Illinois Racing Board rejects operation request by Arlington International Racecourse

Home » Illinois Racing Board rejects operation request by Arlington International Racecourse

Arlington International Racecourse has been closed for quite some time and its owner, Churchill Downs, was planning on selling the property, with a focus on creating a Waukegan casino. Despite this fact, a request was made to continue operating off-track betting options in the state. The Illinois Racing Board has denied this request during a recent board meeting.

The board voted in a 5-5 tie, with much criticism against Churchill Downs Inc.’s history in the state. Board members agreed to allow the company to continue to operate TwinSpires. The company can operate via a new agreement that was signed with FanDuel Sportsbook and Horse Racing.

History of Ownership

Churchill Downs Inc. first acquired Arlington in 2000 during a merger. By 2019, the company decided to decline the opportunity to create a casino onsite. The decision was met with criticism as it cost horsemen millions in potential purse money per year.

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The property was then listed for sale and 2022 racing dates were not applied for. With this decision, it left only the Hawthorne Race Course as the only Chicago area active race track. The Chicago Bears NFL team signed an agreement to purchase Arlington with the goal of creating a stadium on the property.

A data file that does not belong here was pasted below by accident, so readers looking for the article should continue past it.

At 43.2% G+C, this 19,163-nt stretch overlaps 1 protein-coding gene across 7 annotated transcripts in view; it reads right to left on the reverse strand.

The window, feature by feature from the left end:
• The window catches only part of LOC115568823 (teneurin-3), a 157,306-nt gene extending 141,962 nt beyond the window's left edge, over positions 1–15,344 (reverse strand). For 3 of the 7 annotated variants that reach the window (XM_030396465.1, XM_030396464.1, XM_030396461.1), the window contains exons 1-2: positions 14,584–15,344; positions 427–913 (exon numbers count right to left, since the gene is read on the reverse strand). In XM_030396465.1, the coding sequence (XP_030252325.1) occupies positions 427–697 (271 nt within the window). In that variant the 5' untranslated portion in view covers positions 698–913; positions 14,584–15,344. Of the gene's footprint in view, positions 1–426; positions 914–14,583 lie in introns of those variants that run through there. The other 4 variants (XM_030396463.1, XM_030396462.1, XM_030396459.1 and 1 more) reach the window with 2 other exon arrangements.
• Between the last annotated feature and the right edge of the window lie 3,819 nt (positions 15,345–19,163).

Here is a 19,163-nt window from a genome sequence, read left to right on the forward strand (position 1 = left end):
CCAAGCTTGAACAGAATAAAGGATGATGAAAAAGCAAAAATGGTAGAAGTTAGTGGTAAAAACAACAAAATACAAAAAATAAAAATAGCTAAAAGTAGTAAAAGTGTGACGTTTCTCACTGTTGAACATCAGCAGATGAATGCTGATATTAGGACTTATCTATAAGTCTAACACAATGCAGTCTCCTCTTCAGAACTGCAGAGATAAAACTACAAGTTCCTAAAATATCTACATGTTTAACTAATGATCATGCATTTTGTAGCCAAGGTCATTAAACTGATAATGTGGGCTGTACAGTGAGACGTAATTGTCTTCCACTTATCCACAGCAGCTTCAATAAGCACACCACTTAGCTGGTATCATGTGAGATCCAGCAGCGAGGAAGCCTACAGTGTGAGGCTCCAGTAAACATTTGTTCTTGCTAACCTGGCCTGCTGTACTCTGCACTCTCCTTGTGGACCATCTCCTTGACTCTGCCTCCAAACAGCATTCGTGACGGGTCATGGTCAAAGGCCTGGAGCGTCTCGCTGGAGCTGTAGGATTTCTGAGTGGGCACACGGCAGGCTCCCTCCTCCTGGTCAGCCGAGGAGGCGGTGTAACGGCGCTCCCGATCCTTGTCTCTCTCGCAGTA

CDI president and chief operating officer Bill Mudd was hopeful that Arlington would be able to operate its off-track betting system at Arlington while a new location is considered. Mudd presented this idea during the board meeting.

The company has considered moving to a new location for two years now. The discussion of moving to a new spot was met with criticism by the board due to the recent actions of the company. Board members asked Mudd what evidence there was that proved the company was actively looking for a new location.

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Moving Forward

During his remote presentation, Mudd stated that state law allows the company to have operated off-track betting systems for up to two years without running races. The company wanted to do this while trying to look for an alternate location of operation. Mudd reiterated that if the company knew that a solution could not be found, they would turn their license in that day.

The board did not seem to be taking the bait, with IRB Chairman Daniel Beiser stating that a reason cited by CDI for the closure of Arlington was the ‘antiquated and archaic laws in Illinois.’ The company noted the laws have not been changed in 30 years back then but now site the laws as a reason to stay open with off-track betting but no horse racing.

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Board members had simply had enough of Churchill Downs Inc.’s actions and made the decision not to allow the company to operate.

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